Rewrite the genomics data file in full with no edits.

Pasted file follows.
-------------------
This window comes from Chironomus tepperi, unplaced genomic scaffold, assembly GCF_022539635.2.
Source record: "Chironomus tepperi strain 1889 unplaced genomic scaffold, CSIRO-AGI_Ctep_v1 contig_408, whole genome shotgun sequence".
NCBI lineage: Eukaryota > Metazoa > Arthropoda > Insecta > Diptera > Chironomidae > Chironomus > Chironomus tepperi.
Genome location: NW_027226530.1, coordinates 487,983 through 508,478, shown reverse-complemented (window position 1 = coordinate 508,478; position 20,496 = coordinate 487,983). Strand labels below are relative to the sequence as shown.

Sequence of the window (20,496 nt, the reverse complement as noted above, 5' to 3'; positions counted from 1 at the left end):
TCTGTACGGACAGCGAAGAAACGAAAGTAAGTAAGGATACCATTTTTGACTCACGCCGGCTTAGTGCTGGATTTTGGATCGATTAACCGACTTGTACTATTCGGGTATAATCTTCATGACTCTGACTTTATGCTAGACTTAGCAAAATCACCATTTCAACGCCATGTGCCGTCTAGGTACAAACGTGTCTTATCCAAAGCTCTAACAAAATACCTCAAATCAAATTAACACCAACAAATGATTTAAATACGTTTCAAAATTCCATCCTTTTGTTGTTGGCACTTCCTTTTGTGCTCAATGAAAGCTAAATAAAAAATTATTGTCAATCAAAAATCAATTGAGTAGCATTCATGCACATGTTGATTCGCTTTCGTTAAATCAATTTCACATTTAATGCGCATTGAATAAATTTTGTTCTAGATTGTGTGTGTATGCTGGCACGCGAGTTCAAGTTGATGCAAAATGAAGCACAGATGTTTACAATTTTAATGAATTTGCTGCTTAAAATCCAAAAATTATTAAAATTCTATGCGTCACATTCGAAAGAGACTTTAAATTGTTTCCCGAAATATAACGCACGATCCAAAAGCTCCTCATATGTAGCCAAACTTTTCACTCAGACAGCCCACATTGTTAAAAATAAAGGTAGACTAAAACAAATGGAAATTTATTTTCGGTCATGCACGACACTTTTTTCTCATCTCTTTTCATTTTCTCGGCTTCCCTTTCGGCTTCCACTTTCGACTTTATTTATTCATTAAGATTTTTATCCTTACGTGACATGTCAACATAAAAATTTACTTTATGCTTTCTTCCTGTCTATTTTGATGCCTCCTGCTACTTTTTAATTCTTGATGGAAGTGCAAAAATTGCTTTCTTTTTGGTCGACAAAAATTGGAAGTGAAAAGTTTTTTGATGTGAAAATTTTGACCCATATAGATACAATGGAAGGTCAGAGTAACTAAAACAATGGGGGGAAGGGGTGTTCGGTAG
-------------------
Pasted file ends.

This window comes from Chironomus tepperi, unplaced genomic scaffold, assembly GCF_022539635.2.
Source record: "Chironomus tepperi strain 1889 unplaced genomic scaffold, CSIRO-AGI_Ctep_v1 contig_408, whole genome shotgun sequence".
NCBI lineage: Eukaryota > Metazoa > Arthropoda > Insecta > Diptera > Chironomidae > Chironomus > Chironomus tepperi.
Genome location: NW_027226530.1, coordinates 487,983 through 508,478, shown reverse-complemented (window position 1 = coordinate 508,478; position 20,496 = coordinate 487,983). Strand labels below are relative to the sequence as shown.

Sequence of the window (20,496 nt, the reverse complement as noted above, 5' to 3'; positions counted from 1 at the left end):
TCTGTACGGACAGCGAAGAAACGAAAGTAAGTAAGGATACCATTTTTGACTCACGCCGGCTTAGTGCTGGATTTTGGATCGATTAACCGACTTGTACTATTCGGGTATAATCTTCATGACTCTGACTTTATGCTAGACTTAGCAAAATCACCATTTCAACGCCATGTGCCGTCTAGGTACAAACGTGTCTTATCCAAAGCTCTAACAAAATACCTCAAATCAAATTAACACCAACAAATGATTTAAATACGTTTCAAAATTCCATCCTTTTGTTGTTGGCACTTCCTTTTGTGCTCAATGAAAGCTAAATAAAAAATTATTGTCAATCAAAAATCAATTGAGTAGCATTCATGCACATGTTGATTCGCTTTCGTTAAATCAATTTCACATTTAATGCGCATTGAATAAATTTTGTTCTAGATTGTGTGTGTATGCTGGCACGCGAGTTCAAGTTGATGCAAAATGAAGCACAGATGTTTACAATTTTAATGAATTTGCTGCTTAAAATCCAAAAATTATTAAAATTCTATGCGTCACATTCGAAAGAGACTTTAAATTGTTTCCCGAAATATAACGCACGATCCAAAAGCTCCTCATATGTAGCCAAACTTTTCACTCAGACAGCCCACATTGTTAAAAATAAAGGTAGACTAAAACAAATGGAAATTTATTTTCGGTCATGCACGACACTTTTTTCTCATCTCTTTTCATTTTCTCGGCTTCCCTTTCGGCTTCCACTTTCGACTTTATTTATTCATTAAGATTTTTATCCTTACGTGACATGTCAACATAAAAATTTACTTTATGCTTTCTTCCTGTCTATTTTGATGCCTCCTGCTACTTTTTAATTCTTGATGGAAGTGCAAAAATTGCTTTCTTTTTGGTCGACAAAAATTGGAAGTGAAAAGTTTTTTGATGTGAAAATTTTGACCCATATAGATACAATGGAAGGTCAGAGTAACTAAAACAATGGGGGGAAGGGGTGTTCGGTAG